• South Australian households recorded the largest annual increase (28%) in the unit price compared with 2010-11, followed by Tasmania (22%) and Victoria (19%).
  • The graph below compares relative use of distributed water with relative expenditure on water from 2008-09 to 2011-12:
Graph Image for Distributed Water, Expenditure and Use

Footnote(s): (a) Includes Aquaculture, Hunting and trapping and Support services. (b) Includes Sewerage and drainage services and Waste collection, treatment and disposal services. Data includes water losses or water lost in the course of water delivery. (c) Refer to Glossary "Other industries".

Source(s): 2011-12; 2010-11; 2009-10; 2008-09

  • The industry gross value added (IGVA) per GL of water consumed in 2011-12 was $97 million, down 14% from 2010-11 when IGVA was $113 million per GL. IGVA for the Water supply, sewerage and drainage services industry during this period was $5 million per GL, down 16% from 2010-11 when IGVA was $6 million per GL.
  • A decrease (18%) in IGVA per GL was also noted in the Mining industry between 2010-11 and 2011-12 (from $243 million/GL to $198 million/GL) while the Manufacturing industry recorded a 14% increase (from $166 million/GL to $188 million/GL). IGVA per GL of water consumed by the Agriculture industry was down from $4 million/GL in 2010-11 to $3 million/GL in 2011-12.


Water Supply, Sewerage and Drainage
  • A total volume of 74,925 GL was extracted directly from the environment in Australia in 2011-12. The industries that extracted the largest volumes of water were the Electricity and gas supply industry (78% or 58,632 GL, most of which was non-consumptive in-stream use for hydro-electricity generation) and the Water supply, sewerage and drainage services industry (15% or 11,148 GL, most of which was supplied to other users).
  • The Water supply industry supplied nearly all (99% or 11,148 GL) of the distributed water in Australia in 2011-12; 70% (about 8,000 GL) was supplied by irrigation/rural water suppliers.
  • Surface water was far by the greatest source of water for the Water supply industry with 10,662 GL (95% of total distributed water) in 2011-12; groundwater provided 437 GL (down from 454 GL in 2010-11) while desalination plants provided 151 GL (an increase of 25% from 2010-11 when it was 121 GL).
  • In 2011-12, the Agriculture industry received the largest share of distributed water with 6,241 GL (55% of total distributed water) while the Water supply industry consumed 1,962 GL (17% of the total distributed use), most of which was through losses to the distribution system. Households used 1,582 GL or 14% of the total distributed water.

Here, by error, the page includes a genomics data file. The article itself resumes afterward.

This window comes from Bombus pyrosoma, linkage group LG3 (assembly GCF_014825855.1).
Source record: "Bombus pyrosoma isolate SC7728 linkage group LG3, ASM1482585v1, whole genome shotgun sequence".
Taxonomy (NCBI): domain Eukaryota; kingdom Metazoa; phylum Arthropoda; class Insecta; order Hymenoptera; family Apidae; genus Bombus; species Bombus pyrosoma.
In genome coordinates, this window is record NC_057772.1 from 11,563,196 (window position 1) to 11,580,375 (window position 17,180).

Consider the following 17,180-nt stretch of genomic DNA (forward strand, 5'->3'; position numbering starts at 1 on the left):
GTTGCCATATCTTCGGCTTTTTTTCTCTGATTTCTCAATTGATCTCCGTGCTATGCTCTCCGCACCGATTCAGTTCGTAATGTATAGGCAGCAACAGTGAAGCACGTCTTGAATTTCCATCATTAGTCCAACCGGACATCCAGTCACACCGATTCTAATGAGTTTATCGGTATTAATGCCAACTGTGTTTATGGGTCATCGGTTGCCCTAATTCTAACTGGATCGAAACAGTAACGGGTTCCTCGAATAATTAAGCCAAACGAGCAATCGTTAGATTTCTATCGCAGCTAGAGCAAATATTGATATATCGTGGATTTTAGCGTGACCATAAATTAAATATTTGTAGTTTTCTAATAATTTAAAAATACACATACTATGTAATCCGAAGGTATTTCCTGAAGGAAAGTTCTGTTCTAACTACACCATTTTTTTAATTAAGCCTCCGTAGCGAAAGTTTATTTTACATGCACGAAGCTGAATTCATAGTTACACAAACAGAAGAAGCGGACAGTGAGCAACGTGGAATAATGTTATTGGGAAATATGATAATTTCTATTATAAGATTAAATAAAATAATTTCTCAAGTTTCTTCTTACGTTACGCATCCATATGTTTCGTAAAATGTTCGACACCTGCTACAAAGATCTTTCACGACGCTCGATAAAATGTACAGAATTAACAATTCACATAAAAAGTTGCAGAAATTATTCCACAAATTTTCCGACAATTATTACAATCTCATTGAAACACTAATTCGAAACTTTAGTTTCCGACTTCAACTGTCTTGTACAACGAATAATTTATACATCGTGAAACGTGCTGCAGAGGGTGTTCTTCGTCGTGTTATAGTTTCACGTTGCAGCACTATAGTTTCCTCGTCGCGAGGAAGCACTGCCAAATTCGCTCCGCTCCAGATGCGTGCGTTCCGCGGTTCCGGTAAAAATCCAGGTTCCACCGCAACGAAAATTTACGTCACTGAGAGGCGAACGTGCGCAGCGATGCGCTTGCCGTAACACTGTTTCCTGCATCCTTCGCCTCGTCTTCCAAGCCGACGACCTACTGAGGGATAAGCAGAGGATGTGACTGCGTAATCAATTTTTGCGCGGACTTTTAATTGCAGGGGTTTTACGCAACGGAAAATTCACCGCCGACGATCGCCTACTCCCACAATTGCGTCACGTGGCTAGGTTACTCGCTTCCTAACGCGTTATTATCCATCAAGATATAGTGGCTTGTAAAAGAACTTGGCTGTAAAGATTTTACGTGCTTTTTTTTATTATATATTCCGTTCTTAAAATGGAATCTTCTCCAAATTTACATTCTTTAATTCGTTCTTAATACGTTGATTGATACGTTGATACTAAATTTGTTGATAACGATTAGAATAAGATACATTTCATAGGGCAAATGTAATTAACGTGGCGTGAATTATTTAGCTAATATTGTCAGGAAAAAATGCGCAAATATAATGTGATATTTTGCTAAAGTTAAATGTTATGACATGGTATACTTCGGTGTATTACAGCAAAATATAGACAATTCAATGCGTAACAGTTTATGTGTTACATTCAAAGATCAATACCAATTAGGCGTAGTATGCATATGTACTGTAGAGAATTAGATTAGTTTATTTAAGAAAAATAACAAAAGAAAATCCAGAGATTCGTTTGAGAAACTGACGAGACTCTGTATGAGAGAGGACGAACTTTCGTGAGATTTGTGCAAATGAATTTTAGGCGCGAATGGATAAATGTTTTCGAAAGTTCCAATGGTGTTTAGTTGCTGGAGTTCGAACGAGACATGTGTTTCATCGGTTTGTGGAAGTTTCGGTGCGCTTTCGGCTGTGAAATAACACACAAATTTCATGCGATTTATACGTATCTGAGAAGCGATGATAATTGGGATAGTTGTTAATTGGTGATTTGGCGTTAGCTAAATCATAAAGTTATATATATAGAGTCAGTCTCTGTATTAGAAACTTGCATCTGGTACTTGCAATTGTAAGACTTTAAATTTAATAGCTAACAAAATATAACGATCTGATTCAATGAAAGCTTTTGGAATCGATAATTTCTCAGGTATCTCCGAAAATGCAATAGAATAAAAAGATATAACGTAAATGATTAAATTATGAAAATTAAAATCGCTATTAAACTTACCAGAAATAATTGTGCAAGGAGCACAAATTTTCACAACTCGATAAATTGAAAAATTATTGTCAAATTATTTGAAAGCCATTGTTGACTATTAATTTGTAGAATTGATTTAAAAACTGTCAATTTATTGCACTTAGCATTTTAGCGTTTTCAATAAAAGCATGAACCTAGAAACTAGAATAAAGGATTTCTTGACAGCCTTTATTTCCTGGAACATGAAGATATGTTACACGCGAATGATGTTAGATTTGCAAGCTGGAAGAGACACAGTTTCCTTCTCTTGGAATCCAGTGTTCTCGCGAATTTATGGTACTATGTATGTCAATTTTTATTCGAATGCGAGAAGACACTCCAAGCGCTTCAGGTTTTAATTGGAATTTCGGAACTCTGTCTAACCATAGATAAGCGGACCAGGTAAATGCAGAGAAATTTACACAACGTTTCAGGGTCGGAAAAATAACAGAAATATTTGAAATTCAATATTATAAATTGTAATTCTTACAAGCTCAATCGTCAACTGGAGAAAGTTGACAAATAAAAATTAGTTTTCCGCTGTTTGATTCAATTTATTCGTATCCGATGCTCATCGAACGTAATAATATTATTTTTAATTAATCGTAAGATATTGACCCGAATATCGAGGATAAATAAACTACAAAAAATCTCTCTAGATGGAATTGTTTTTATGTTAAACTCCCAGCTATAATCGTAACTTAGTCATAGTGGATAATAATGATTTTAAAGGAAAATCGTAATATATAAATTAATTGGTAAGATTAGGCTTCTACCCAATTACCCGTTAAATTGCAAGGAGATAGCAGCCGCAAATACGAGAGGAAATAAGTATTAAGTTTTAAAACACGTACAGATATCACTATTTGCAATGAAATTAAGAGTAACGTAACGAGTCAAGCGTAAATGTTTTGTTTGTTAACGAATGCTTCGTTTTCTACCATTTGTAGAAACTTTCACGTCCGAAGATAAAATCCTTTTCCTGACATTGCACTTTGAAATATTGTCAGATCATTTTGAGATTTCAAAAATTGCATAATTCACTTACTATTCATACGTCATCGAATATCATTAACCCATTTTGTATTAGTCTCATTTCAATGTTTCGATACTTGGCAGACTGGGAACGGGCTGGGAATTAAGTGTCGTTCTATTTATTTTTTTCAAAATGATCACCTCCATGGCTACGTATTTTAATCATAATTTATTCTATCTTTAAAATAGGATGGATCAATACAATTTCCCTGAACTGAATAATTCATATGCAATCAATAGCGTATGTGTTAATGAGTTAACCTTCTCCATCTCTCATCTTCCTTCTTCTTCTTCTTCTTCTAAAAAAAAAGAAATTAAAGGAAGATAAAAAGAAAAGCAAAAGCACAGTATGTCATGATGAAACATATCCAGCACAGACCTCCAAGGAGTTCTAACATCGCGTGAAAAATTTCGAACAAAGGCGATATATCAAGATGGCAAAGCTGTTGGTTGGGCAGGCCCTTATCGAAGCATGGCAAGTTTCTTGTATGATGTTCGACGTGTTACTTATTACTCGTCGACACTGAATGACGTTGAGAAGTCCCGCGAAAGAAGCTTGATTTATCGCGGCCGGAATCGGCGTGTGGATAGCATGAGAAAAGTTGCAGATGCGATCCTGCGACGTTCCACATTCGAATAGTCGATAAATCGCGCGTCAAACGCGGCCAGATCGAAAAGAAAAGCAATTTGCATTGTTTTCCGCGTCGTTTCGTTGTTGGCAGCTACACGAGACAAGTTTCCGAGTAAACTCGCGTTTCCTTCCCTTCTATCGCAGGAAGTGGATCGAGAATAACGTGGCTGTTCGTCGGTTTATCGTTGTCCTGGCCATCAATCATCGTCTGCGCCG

• About 227 GL of reuse water was distributed for consumptive purposes across Australia in 2011-12, down from 351 GL the previous year.
  • The total volume of regulated water discharged back to the environment in 2011-12 was 63,727 GL, of which 93% (59,301 GL) was by the Electricity and gas supply industry (via hydro-electricity generation) and 5% (3,127 GL) was by the Water supply industry (note that regulated discharge estimates exclude discharges by Agriculture and some other industries, as data was not available).
Graph Image for Distributed Water Use - Australia

Agriculture
  • Water consumption from all agricultural activities (i.e. by all businesses that conducted agricultural activity) was 9,860 GL in 2011-12, a 31% increase from 2010-11 when it was 7,551 GL.
  • Water consumption by the Agriculture industry (businesses whose primary activity is agriculture) was 9,418 GL in 2011-12, representing 96% of total agricultural water consumption (9,860 GL).
  • All agricultural activities accounted for 62% of total Australian water consumption in 2011-12, which was slightly more than 2010-11, when they accounted for 57%.
  • Consumption of reuse water by the Agriculture industry was down from 123 GL in 2010-11 to only 45 GL in 2011-12 (a 63% decrease).
  • Sheep, beef cattle and grain farming (3,961 GL or 42%) had the highest water consumption of all Agriculture industry groups in 2011-12, followed by Other crop growing (2,183 GL or 23%), Dairy cattle farming (1,378 GL or 15%) and Fruit and tree nut growing (1,240 GL or 13%).
  • The gross value of irrigated agricultural production was $13.5 billion in 2011-12, a 5% increase from $12.9 billion in 2010-11.
  • Cotton growing was the agricultural activity that consumed the greatest amount of water in 2011-12 (2,223 GL or 23% of agricultural activities), increasing by 18% from 2010-11 (1,882 GL). Rice farming was the second greatest consumer of water at 13% (1,276 GL) followed by dairy cattle grazing at 12% (1,225 GL), 'other' agricultural water use 9% (896 GL), fruit and nuts 8% (740 GL) and cereals for grain/seed 6% (628 GL).
  • The area of irrigated agricultural land in 2011-12 was over 2.1 million hectares, a 9% increase from 2010-11 when it was close to 2 million hectares. Irrigated land represented 0.5% of all agricultural land in 2011-12.
Graph Image for Water Consumption, Agriculture industry (a)

Footnote(s): (a) Includes Agriculture, forestry and fishing.

Source(s): Water Account, Australia


Graph Image for Area Irrigated, Australia

INQUIRIES

For further information about these and related statistics, contact the National Information and Referral Service on 1300 135 070.